Evaluation of vGWAS, a test for determining scenarios of epistasis
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- Master's theses (IHA)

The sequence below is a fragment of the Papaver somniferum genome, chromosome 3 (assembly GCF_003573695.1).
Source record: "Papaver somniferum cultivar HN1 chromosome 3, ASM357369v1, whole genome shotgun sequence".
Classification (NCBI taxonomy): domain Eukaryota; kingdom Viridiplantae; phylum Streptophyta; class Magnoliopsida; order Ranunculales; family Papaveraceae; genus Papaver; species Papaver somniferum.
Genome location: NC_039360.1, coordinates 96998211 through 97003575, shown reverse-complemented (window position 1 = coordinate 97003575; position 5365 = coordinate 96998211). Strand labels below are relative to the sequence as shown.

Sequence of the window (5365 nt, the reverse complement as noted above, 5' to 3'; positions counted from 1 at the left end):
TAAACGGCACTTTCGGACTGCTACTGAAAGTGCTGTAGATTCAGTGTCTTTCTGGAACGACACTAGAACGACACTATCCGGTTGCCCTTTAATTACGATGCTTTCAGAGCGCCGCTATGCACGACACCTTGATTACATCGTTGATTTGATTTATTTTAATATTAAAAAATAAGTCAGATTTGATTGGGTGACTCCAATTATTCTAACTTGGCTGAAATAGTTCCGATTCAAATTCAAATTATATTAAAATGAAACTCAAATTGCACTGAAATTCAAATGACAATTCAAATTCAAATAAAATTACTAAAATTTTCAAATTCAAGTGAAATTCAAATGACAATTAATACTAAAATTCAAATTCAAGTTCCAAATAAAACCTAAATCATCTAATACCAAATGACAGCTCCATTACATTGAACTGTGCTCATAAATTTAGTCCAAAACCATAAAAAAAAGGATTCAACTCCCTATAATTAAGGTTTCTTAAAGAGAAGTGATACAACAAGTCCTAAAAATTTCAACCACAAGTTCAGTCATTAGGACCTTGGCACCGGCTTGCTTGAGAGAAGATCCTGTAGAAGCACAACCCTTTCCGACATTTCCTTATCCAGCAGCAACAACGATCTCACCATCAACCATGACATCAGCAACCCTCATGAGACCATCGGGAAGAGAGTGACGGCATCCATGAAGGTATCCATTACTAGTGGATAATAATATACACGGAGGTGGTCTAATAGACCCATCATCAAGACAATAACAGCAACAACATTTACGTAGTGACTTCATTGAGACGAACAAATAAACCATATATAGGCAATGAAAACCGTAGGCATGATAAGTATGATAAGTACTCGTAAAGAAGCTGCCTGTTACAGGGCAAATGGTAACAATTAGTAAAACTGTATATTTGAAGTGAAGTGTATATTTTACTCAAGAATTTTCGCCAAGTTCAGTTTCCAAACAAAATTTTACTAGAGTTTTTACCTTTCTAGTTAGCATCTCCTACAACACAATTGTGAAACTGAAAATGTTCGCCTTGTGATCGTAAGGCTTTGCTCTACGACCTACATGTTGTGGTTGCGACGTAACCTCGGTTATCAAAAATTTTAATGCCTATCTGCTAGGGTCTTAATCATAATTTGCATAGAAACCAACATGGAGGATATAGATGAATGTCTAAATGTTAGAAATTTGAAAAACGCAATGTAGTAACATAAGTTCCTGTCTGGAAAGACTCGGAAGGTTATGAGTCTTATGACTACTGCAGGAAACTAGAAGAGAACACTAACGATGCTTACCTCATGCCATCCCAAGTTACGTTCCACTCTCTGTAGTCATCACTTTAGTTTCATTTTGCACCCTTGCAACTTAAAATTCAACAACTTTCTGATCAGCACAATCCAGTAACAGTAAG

A number of software packages have been developed for the detection of epistatic QTL. Nevertheless, none of these approaches could assure the optimal detection of epistasis. There are a number of limitations in these studies including high computational demands due to increased combinations of interactions for large datasets. Therefore, it has been a challenge to identify genes which are responsible for complex genetic traits caused by epistasis as well as gene by environment (G×E) interactions. Although genetic association studies have recently gained popularity, most of these studies have been carried out on the effect of the markers’ mean trait value without considering the differences in the variances of the traits. These differences could be associated with detecting variance controlling loci and missing heritability. In this paper, we address the novelty of variance genome wide association study (vGWAS) and evaluate its power for the detection of epistasis. Data were generated using simulation program for two chromosomes, both containing 209 markers. vGWAS – an R statistical package was used with two and three loci epistasis model to analyze the simulated data. The Brown-Forsythe (Levene's) test was used to assess the equality of group variance for variance controlling loci. For both two and three loci epistasis models, correct QTL are detected. Both heritability and power are calculated using three genotype-phenotype maps. Using vGWAS is therefore one way to find some of the variation currently unexplained. Interaction variances ( ), which are included in vGWAS analysis, is a novelty compared to other software in terms of detecting variance controlling loci (vQTL) and finding the missing heritability due to interacting loci. In our analysis, we have shown that at low or moderate noise level, both power and heritability estimates were approximately 1. The result reflects that vGWAS is a powerful and efficient tool for detecting candidate epistatic genes (i.e., detecting vQTL are often associated with interacting genes). Therefore, it could be appropriate to be used as a procedure for real data dealing with complex disease or obscured genetic interactions in addition to standard linear regression models.